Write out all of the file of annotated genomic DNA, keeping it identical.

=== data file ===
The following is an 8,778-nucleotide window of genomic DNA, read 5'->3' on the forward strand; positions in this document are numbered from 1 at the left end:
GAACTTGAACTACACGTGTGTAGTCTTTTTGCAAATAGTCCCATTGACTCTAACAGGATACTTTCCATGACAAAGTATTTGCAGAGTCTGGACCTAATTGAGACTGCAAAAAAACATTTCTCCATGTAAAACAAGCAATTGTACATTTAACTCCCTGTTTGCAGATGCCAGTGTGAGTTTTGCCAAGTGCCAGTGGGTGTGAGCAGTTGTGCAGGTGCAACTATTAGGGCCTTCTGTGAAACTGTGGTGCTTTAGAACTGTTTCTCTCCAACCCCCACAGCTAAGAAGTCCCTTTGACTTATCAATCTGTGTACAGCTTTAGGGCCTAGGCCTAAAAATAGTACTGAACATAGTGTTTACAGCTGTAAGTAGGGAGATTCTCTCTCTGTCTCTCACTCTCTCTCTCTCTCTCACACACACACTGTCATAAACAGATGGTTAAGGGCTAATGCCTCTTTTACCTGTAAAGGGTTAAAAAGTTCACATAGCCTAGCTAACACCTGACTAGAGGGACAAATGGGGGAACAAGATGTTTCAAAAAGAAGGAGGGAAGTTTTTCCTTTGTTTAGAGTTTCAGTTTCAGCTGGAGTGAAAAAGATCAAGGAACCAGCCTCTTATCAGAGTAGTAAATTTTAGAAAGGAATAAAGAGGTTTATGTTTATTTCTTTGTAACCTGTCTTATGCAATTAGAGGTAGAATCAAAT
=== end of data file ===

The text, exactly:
The following is an 8,778-nucleotide window of genomic DNA, read 5'->3' on the forward strand; positions in this document are numbered from 1 at the left end:
GAACTTGAACTACACGTGTGTAGTCTTTTTGCAAATAGTCCCATTGACTCTAACAGGATACTTTCCATGACAAAGTATTTGCAGAGTCTGGACCTAATTGAGACTGCAAAAAAACATTTCTCCATGTAAAACAAGCAATTGTACATTTAACTCCCTGTTTGCAGATGCCAGTGTGAGTTTTGCCAAGTGCCAGTGGGTGTGAGCAGTTGTGCAGGTGCAACTATTAGGGCCTTCTGTGAAACTGTGGTGCTTTAGAACTGTTTCTCTCCAACCCCCACAGCTAAGAAGTCCCTTTGACTTATCAATCTGTGTACAGCTTTAGGGCCTAGGCCTAAAAATAGTACTGAACATAGTGTTTACAGCTGTAAGTAGGGAGATTCTCTCTCTGTCTCTCACTCTCTCTCTCTCTCTCACACACACACTGTCATAAACAGATGGTTAAGGGCTAATGCCTCTTTTACCTGTAAAGGGTTAAAAAGTTCACATAGCCTAGCTAACACCTGACTAGAGGGACAAATGGGGGAACAAGATGTTTCAAAAAGAAGGAGGGAAGTTTTTCCTTTGTTTAGAGTTTCAGTTTCAGCTGGAGTGAAAAAGATCAAGGAACCAGCCTCTTATCAGAGTAGTAAATTTTAGAAAGGAATAAAGAGGTTTATGTTTATTTCTTTGTAACCTGTCTTATGCAATTAGAGGTAGAATCAAAT